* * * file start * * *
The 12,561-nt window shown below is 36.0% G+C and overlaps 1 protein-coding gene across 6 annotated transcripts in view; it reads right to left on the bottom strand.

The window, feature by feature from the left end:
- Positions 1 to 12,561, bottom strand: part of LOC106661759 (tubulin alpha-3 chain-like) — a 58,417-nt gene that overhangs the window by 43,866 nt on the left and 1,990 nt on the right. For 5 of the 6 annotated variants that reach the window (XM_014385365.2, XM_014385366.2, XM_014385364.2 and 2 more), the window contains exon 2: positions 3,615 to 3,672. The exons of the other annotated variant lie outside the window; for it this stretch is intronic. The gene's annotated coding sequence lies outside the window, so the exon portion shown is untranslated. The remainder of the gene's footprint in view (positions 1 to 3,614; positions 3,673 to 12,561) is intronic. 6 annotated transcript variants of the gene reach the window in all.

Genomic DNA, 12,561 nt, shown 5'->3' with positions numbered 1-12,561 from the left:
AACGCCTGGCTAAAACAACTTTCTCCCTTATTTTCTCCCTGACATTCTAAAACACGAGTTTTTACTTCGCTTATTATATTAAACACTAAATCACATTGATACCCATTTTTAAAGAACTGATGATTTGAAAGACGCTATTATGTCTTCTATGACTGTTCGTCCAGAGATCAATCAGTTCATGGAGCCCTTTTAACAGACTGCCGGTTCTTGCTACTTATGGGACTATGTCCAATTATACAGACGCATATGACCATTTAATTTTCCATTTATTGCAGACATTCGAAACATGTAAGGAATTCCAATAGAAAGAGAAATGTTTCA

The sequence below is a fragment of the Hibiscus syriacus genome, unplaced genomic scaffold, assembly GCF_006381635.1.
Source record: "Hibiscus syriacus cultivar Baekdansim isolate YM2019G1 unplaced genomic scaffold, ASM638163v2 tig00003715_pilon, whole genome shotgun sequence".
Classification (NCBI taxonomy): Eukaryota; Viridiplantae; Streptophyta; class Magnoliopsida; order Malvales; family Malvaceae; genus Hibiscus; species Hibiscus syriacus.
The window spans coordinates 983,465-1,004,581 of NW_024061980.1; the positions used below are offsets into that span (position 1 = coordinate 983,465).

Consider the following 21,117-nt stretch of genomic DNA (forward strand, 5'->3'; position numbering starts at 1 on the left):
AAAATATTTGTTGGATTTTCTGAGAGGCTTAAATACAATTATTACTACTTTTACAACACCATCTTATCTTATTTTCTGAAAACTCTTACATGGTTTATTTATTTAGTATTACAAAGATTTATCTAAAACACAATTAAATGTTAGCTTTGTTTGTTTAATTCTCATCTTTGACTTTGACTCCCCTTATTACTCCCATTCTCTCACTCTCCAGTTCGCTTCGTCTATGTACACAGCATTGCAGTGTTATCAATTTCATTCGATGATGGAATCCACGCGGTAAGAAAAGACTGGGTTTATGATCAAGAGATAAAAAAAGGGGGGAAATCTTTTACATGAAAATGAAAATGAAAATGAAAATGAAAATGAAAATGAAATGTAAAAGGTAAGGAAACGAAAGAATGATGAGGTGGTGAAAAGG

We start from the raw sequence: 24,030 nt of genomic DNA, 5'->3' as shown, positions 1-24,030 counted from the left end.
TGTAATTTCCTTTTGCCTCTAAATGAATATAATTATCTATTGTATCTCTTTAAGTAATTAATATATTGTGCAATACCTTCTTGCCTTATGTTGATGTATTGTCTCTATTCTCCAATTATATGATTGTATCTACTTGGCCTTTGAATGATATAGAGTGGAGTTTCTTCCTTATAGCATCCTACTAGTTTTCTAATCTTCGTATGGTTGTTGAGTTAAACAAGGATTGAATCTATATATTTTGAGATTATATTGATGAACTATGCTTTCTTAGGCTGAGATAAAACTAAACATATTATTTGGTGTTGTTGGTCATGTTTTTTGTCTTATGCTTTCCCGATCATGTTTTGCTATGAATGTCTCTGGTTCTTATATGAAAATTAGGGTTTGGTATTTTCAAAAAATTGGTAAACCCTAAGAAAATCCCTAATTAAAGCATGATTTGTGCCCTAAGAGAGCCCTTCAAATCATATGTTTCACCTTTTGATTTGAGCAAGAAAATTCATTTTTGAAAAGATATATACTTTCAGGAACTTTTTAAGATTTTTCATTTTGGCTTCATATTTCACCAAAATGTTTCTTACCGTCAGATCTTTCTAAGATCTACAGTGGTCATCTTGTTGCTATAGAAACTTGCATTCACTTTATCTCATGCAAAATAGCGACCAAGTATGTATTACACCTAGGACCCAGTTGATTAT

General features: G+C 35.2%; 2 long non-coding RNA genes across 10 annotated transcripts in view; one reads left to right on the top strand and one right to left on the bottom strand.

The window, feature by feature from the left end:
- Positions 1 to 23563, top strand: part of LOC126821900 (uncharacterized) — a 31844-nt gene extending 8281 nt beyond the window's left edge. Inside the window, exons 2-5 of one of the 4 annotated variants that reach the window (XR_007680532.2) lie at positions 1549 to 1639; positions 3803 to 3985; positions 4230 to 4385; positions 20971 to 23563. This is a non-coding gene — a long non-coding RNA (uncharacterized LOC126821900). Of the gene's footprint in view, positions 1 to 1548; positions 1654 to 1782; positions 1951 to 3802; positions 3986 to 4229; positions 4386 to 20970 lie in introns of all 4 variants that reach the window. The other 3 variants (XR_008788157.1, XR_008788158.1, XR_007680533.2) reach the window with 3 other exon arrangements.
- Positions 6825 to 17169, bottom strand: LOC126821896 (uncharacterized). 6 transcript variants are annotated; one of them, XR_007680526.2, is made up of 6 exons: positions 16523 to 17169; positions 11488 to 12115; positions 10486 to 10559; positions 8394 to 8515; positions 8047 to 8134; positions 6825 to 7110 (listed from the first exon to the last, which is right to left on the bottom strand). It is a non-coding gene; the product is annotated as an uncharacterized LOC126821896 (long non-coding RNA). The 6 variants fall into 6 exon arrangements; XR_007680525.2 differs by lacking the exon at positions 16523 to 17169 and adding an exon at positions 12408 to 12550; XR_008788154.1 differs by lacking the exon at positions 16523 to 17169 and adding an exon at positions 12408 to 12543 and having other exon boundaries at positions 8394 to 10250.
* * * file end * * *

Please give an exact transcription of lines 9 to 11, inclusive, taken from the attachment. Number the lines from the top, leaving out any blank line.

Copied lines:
The window spans coordinates 983,465-1,004,581 of NW_024061980.1; the positions used below are offsets into that span (position 1 = coordinate 983,465).

Consider the following 21,117-nt stretch of genomic DNA (forward strand, 5'->3'; position numbering starts at 1 on the left):
AAAATATTTGTTGGATTTTCTGAGAGGCTTAAATACAATTATTACTACTTTTACAACACCATCTTATCTTATTTTCTGAAAACTCTTACATGGTTTATTTATTTAGTATTACAAAGATTTATCTAAAACACAATTAAATGTTAGCTTTGTTTGTTTAATTCTCATCTTTGACTTTGACTCCCCTTATTACTCCCATTCTCTCACTCTCCAGTTCGCTTCGTCTATGTACACAGCATTGCAGTGTTATCAATTTCATTCGATGATGGAATCCACGCGGTAAGAAAAGACTGGGTTTATGATCAAGAGATAAAAAAAGGGGGGAAATCTTTTACATGAAAATGAAAATGAAAATGAAAATGAAAATGAAAATGAAATGTAAAAGGTAAGGAAACGAAAGAATGATGAGGTGGTGAAAAGG